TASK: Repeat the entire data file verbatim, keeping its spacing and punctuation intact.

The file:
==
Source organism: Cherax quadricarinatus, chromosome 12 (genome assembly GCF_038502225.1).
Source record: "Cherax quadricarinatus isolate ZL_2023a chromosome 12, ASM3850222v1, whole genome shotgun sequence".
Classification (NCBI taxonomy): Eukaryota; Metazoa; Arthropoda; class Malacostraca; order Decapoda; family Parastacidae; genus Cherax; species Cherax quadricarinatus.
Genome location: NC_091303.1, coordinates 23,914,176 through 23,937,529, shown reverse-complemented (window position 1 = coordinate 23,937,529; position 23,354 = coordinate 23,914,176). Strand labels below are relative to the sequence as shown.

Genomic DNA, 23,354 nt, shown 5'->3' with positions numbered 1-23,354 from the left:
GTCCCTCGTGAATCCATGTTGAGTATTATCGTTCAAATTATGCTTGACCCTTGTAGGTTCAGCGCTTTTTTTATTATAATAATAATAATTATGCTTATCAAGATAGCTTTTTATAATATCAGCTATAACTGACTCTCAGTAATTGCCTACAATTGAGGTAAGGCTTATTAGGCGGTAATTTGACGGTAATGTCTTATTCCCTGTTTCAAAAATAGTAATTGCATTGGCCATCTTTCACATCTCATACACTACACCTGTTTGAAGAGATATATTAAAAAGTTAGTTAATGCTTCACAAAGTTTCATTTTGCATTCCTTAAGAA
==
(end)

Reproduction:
Source organism: Cherax quadricarinatus, chromosome 12 (genome assembly GCF_038502225.1).
Source record: "Cherax quadricarinatus isolate ZL_2023a chromosome 12, ASM3850222v1, whole genome shotgun sequence".
Classification (NCBI taxonomy): Eukaryota; Metazoa; Arthropoda; class Malacostraca; order Decapoda; family Parastacidae; genus Cherax; species Cherax quadricarinatus.
Genome location: NC_091303.1, coordinates 23,914,176 through 23,937,529, shown reverse-complemented (window position 1 = coordinate 23,937,529; position 23,354 = coordinate 23,914,176). Strand labels below are relative to the sequence as shown.

Genomic DNA, 23,354 nt, shown 5'->3' with positions numbered 1-23,354 from the left:
GTCCCTCGTGAATCCATGTTGAGTATTATCGTTCAAATTATGCTTGACCCTTGTAGGTTCAGCGCTTTTTTTATTATAATAATAATAATTATGCTTATCAAGATAGCTTTTTATAATATCAGCTATAACTGACTCTCAGTAATTGCCTACAATTGAGGTAAGGCTTATTAGGCGGTAATTTGACGGTAATGTCTTATTCCCTGTTTCAAAAATAGTAATTGCATTGGCCATCTTTCACATCTCATACACTACACCTGTTTGAAGAGATATATTAAAAAGTTAGTTAATGCTTCACAAAGTTTCATTTTGCATTCCTTAAGAA